Perhaps, my dear nephew, you may think that I have all this time been combating, or, rather, seeking to lay, a phantom of my own raising; that I have been making mole-hills into mountains; or, like Don Quixote, turning wind-mills into giants: but, in my long Oxford life, I have heard of so many instances of the silly behaviour of which I have been speaking, that I wish to put you on your guard against it. True manliness consists in adhering to what you think to be right. In keeping steadily to the path of duty, notwithstanding the solicitations, or the taunts, or the ridicule of your associates, there is more proper spirit and moral courage, than in braving the rebuke or the impositions of a dean or a proctor.

I remain, My dear Nephew, Your affectionate Uncle.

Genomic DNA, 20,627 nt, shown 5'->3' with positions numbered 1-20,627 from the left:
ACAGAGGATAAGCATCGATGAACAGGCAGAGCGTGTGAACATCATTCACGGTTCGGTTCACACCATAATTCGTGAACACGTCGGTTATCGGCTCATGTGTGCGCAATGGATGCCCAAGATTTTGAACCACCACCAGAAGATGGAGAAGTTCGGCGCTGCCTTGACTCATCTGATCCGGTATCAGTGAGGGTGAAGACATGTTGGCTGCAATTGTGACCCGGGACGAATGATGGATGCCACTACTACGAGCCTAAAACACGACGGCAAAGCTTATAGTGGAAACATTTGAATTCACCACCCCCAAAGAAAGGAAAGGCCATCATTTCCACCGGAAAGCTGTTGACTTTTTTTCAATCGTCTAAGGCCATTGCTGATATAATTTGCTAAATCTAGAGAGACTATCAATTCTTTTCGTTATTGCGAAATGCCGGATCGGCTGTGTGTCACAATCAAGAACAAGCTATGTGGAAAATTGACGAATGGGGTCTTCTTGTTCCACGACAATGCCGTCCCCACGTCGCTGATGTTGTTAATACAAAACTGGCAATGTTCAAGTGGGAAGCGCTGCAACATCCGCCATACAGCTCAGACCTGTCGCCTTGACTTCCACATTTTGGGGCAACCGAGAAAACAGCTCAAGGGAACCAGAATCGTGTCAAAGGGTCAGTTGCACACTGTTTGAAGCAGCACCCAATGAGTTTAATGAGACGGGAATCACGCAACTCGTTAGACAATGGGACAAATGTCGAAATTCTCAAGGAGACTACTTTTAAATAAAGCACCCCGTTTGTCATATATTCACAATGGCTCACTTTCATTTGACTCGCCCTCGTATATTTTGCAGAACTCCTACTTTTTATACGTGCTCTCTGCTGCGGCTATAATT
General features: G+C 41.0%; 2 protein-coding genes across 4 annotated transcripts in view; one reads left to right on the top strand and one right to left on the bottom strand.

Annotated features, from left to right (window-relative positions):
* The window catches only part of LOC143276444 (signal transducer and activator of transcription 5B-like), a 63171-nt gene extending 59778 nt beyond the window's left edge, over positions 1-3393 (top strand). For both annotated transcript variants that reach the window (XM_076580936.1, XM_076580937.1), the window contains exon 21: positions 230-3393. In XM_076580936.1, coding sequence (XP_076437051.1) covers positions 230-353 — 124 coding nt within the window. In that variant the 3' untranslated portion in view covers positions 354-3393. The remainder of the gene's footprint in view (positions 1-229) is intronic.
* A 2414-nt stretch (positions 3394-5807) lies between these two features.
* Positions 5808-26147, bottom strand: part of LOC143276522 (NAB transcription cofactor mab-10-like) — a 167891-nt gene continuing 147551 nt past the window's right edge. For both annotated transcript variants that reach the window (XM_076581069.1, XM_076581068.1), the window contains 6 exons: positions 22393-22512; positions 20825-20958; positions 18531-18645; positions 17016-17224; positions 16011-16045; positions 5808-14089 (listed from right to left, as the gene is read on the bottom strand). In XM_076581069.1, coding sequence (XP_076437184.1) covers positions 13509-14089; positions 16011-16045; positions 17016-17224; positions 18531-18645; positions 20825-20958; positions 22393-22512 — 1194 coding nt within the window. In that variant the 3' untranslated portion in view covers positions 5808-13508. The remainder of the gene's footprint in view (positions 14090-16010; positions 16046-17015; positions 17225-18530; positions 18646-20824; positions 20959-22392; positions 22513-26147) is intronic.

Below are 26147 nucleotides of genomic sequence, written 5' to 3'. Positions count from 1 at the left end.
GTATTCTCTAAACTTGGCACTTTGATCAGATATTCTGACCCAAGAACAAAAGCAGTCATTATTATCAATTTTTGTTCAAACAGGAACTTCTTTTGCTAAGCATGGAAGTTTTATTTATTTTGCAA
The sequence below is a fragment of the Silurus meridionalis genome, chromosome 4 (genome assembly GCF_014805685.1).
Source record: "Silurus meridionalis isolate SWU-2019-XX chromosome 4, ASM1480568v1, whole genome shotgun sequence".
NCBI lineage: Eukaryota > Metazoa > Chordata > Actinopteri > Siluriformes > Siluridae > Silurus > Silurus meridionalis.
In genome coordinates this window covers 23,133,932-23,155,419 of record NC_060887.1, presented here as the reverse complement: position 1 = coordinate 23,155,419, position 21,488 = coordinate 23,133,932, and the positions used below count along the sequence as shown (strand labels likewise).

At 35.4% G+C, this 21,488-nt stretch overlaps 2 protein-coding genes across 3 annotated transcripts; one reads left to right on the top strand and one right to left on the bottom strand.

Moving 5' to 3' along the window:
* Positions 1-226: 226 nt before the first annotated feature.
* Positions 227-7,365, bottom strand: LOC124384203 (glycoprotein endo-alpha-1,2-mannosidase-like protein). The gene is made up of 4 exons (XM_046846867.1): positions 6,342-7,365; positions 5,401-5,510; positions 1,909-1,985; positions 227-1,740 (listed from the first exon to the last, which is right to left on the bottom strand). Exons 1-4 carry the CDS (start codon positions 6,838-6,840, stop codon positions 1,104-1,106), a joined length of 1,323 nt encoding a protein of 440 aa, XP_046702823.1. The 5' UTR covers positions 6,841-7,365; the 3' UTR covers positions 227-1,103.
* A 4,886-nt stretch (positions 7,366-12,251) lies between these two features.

I trust that you are now hard at work. I can figure you with your Herodotus before you, your Scapula on one side, and your maps on the other, setting-to in good earnest. You have, I am sure, fully determined to make the most of your time. The time which you must necessarily pass in Oxford, in order to take your bachelor's degree, is but little after all. Your whole actual residence, during the three years, will probably not much exceed a year and a half. Certainly, of this modicum of time you cannot afford to waste any portion. Make a point of devoting it to real study, to real strenuous exertion. You owe this to yourself—to your own credit and character; you owe it to your parents, who have probably put themselves to some pecuniary inconvenience, in order to give you the advantage of an Oxford education; you owe it to God, to whom you are responsible for the employment of your time, as well as for the proper use of your other talents. Fix in your mind and memory the lesson taught you by the sun-dial in the Quadrangle at All Souls—"Pereunt et imputantur;" or that of another similar monitor—"Ab hoc momento pendet aeternitas." Take time for exercise; take time for relaxation; but make steady reading your object and your business. Do not be so weak, or so unmanly, or so vain, as to be ashamed of being known to read. You went to Oxford on purpose to study; why should you be ashamed of keeping that purpose in view?